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Top 42 Tips To Master A Combined Art

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Top 42 Tips To Master A Combined Art

True digital success – for search engine rankings, user experience, and the brand overall, whether personal or business – occurs when the art of SEO and the art of writing are combined.

The best SEO writing comes from the perfect blend of:

  • Topical knowledge/expertise.
  • Deep knowledge of writing well
  • SEO best practices.

SEO is a must for any online writing, especially from a keyword perspective, and correctly mapping those keywords to pages/posts.

Readers can recognize an authoritative voice immediately, and a fake voice even quicker.

Whether you want conversions, brand awareness, or something else, your writing needs to have authority (and authenticity).

With that said, here are the top 42 writing tips for any content writer within any type of company, from billion-dollar software designers to local pest control companies.

The focus weighs more towards the art of writing itself, which will naturally lead to the creation of quality content that search engines demand.

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Writing for SEO: The Essentials

1. Think Keywords First

Your writing must be found before you’ll have any impact on your target audience. This is why keyword research should always come before any research or actual writing.

This keyword research will massively influence your research, also, because you’ll discover other ways your target audience is searching for your topic.

No matter how intelligent they become, search engine algorithms can’t recognize the best voice in a piece of writing. But if keywords are there, you have the opportunity to be heard.

New to keywords? Check out this beginner’s guide to keyword research.

2. Approach Keyword Research Like An Art

There are thousands of keyword research articles available. Research, discover, and test what works best for you.

Such as…

Make this process cyclical. I build content calendars out in three-month segments, performing fresh keyword research at the beginning of every cycle.

Industries change, and new keywords trend quicker than you’d guess.

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3. Study The Competition For Keywords

There are many tools available to help you find competitor keywords.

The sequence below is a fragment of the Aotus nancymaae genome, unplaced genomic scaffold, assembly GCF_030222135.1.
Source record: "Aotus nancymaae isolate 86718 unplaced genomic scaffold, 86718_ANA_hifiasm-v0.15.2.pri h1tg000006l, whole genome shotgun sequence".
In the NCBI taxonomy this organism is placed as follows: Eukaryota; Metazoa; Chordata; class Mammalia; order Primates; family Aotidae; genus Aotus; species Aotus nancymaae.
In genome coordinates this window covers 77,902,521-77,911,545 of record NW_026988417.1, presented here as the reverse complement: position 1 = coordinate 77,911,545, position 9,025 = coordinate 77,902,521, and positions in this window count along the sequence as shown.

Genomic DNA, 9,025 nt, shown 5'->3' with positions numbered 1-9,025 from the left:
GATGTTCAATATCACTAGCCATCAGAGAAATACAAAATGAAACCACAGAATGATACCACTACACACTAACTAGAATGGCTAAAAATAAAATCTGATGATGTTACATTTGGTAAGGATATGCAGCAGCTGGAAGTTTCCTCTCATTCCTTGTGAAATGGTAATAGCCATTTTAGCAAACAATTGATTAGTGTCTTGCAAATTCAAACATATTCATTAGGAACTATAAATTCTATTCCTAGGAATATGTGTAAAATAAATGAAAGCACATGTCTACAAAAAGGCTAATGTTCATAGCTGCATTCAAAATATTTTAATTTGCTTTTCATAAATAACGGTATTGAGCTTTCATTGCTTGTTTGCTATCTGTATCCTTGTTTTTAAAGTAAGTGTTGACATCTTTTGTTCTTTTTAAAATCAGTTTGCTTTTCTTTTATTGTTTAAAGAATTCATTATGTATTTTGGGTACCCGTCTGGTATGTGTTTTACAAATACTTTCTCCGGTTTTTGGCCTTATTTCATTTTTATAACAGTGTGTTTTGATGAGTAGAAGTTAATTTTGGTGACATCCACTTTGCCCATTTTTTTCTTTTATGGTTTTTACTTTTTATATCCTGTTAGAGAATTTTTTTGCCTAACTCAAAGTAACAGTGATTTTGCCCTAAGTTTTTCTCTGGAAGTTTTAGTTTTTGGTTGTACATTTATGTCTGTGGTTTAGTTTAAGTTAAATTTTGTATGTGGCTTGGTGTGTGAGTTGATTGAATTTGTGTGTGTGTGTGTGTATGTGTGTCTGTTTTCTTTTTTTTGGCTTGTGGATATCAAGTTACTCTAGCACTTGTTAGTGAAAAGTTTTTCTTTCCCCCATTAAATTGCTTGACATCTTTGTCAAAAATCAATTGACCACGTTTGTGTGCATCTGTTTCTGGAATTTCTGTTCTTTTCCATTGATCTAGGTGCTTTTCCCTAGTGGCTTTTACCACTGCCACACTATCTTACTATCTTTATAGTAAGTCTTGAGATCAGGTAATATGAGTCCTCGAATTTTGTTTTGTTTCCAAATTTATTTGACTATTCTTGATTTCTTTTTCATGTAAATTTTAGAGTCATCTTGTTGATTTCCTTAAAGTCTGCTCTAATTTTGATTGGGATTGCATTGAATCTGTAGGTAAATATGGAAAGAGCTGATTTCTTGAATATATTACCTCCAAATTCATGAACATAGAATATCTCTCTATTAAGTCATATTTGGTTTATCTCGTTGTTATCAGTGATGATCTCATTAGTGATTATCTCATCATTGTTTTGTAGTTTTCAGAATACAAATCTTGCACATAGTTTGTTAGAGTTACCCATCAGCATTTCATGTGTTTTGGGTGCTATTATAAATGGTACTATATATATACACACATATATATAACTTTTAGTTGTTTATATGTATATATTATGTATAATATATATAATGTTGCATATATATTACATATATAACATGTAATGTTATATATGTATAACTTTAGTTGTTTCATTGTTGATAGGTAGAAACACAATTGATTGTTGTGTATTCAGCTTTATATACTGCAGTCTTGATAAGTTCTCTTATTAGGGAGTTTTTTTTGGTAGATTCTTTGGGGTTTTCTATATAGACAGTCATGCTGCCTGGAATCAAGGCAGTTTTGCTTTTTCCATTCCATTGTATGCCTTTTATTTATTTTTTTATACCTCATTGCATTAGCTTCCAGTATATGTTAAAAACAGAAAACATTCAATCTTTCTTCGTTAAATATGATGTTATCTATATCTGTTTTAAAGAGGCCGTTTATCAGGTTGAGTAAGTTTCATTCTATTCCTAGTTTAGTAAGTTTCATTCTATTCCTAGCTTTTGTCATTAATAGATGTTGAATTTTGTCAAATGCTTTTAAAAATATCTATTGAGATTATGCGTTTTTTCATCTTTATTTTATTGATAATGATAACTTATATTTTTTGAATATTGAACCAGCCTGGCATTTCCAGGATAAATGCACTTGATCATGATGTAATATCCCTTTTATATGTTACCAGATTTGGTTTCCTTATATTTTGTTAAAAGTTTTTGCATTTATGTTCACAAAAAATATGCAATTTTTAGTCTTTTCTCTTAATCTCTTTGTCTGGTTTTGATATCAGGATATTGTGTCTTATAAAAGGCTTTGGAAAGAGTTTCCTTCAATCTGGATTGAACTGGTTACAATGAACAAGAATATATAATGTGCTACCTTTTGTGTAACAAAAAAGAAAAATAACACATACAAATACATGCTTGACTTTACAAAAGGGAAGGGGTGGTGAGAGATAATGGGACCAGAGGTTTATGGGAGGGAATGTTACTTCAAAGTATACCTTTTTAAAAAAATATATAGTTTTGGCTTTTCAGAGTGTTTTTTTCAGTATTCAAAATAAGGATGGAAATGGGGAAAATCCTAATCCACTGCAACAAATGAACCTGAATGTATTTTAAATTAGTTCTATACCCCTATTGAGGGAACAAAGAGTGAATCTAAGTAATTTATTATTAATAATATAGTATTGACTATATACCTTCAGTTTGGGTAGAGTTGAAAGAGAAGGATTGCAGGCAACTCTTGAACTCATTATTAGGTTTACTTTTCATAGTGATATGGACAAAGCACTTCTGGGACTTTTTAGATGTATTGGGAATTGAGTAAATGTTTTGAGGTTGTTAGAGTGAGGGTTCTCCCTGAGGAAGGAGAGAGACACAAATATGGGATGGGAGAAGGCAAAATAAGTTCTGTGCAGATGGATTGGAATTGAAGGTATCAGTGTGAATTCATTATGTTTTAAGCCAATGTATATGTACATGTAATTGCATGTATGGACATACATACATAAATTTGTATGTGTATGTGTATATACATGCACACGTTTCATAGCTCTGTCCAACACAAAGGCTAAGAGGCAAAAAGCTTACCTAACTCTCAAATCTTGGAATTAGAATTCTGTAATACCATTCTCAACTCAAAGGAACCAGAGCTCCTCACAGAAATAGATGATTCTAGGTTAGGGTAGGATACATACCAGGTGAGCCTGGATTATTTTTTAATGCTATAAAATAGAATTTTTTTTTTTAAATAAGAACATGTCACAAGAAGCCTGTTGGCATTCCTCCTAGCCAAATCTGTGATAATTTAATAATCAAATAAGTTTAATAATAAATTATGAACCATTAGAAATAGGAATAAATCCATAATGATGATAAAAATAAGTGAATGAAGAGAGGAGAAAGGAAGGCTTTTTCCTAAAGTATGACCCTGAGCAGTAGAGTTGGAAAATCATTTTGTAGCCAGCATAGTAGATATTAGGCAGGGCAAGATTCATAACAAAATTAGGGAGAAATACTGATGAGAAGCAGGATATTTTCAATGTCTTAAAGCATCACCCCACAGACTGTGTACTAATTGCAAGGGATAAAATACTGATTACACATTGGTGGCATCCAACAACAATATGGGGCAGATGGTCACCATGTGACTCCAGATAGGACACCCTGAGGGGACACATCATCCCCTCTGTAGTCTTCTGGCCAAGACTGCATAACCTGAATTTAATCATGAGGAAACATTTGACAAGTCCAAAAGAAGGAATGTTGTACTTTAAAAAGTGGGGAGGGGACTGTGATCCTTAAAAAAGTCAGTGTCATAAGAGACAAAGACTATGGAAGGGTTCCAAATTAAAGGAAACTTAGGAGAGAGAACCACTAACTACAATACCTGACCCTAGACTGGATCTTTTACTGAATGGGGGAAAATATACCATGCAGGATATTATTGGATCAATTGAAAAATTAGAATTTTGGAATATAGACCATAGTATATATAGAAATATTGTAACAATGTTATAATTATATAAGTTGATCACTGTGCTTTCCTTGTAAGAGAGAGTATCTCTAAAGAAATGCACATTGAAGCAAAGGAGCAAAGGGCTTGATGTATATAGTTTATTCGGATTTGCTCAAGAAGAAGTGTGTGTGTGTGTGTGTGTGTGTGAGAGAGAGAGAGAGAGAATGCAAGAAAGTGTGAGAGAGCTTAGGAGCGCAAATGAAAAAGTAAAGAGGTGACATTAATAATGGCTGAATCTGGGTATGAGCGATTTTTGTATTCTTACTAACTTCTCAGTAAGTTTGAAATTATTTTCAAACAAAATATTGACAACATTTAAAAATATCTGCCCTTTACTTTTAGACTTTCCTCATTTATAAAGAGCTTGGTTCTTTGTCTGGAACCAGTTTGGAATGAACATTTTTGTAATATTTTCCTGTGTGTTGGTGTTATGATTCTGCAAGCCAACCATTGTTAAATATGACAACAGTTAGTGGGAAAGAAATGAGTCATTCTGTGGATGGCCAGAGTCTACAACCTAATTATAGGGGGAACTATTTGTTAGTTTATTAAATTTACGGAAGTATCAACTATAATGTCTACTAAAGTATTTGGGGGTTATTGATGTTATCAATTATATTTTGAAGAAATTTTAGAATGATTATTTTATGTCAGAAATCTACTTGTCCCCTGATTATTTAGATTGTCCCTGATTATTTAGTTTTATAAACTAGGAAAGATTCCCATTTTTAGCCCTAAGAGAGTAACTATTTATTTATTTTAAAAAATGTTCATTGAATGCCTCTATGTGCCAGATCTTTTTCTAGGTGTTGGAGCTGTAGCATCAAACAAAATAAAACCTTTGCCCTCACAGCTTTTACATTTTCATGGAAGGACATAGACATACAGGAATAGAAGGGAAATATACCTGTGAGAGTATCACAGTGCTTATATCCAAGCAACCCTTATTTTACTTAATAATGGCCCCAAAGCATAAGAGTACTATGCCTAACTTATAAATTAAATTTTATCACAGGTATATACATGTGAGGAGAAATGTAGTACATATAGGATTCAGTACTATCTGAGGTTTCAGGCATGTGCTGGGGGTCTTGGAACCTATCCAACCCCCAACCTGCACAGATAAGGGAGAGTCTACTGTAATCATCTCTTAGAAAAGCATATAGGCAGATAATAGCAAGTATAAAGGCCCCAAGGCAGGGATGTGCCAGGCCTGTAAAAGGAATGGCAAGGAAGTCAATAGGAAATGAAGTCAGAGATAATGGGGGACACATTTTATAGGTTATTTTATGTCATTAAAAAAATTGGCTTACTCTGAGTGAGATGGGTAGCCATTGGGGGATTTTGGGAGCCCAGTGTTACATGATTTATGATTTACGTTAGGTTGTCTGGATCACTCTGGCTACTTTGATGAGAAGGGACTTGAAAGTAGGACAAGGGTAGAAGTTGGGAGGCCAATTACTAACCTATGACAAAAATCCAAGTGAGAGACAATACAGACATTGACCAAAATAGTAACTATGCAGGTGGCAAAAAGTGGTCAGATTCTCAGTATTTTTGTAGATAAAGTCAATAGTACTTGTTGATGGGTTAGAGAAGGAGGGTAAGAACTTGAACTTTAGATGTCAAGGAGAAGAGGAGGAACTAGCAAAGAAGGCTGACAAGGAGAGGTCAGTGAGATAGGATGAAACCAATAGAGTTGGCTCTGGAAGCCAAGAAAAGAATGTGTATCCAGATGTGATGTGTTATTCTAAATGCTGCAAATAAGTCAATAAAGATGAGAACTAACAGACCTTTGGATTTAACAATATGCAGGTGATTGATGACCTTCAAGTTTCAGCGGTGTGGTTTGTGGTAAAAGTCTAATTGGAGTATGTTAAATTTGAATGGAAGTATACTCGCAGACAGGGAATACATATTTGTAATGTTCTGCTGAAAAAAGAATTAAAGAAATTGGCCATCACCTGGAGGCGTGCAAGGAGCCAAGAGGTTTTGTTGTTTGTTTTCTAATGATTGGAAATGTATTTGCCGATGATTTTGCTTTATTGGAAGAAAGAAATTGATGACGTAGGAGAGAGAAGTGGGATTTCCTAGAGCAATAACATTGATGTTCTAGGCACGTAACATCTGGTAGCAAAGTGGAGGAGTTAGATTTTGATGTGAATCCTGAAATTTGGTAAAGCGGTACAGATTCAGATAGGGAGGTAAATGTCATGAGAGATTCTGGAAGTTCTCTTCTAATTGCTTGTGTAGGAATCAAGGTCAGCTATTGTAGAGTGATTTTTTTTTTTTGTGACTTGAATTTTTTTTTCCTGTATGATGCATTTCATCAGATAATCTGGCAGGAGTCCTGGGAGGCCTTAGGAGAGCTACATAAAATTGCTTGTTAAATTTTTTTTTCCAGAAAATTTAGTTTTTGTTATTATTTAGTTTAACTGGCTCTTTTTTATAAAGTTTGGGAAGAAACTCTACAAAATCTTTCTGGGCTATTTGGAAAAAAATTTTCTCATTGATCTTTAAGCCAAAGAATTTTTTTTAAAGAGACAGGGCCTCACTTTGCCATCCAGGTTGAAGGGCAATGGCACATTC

Warning: Only take keywords – don’t study the actual writing of your competitors. Once you do that, you sound like them and struggle to create anything original. Create an original voice and you’ll be heard.

4. Target 1 Or 2 Keywords For Each Page Or Blog (Except Homepage)

Always focus on broader terms for your main “parent” pages and longer terms for the “child” pages below.

Targeting searcher intent first, volume second will help you get into the mindset of what your target customer wants.

5. Use Keywords Where They Matter Most

Use your keyword in the following (prioritized of importance) to send search engines strong signals of the content’s intent:

  • Title tag.
  • Internal links within content.
  • Alt attribute of image.
  • Headline tags (always have an H1!).
  • Meta description.

6. Use Bold & Bullet Points Wherever Possible

Google pays attention to these, including when awarding featured snippets.

Make sure to use target keywords in bold and bullet points when possible.

7. The Title Tag: Still The Most Powerful Element

Make sure your target keyword is part of the title tag, ideally toward the front.

Also, remember that title tags should be about 60 characters, so put as much time into this as your actual content creation.

For the homepage title tag, target three of the most important keywords that describe the business/website.

Always think about storytelling. Keep it simple. Speak the language of your target audience. And write to influence that click-through.

8. Add Related Keywords

Don’t simply stuff keywords in after doing the writing.

If you’re well prepared with keyword research, have the list of topically related keywords at hand as you write.

If you are staying on topic, you will insert related keywords naturally.

9. Use Your Target Keyword In Your Meta Description

Google says it doesn’t use the meta description as a ranking factor.

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However, if someone is searching for that target keyword or phrase, those words will be bold.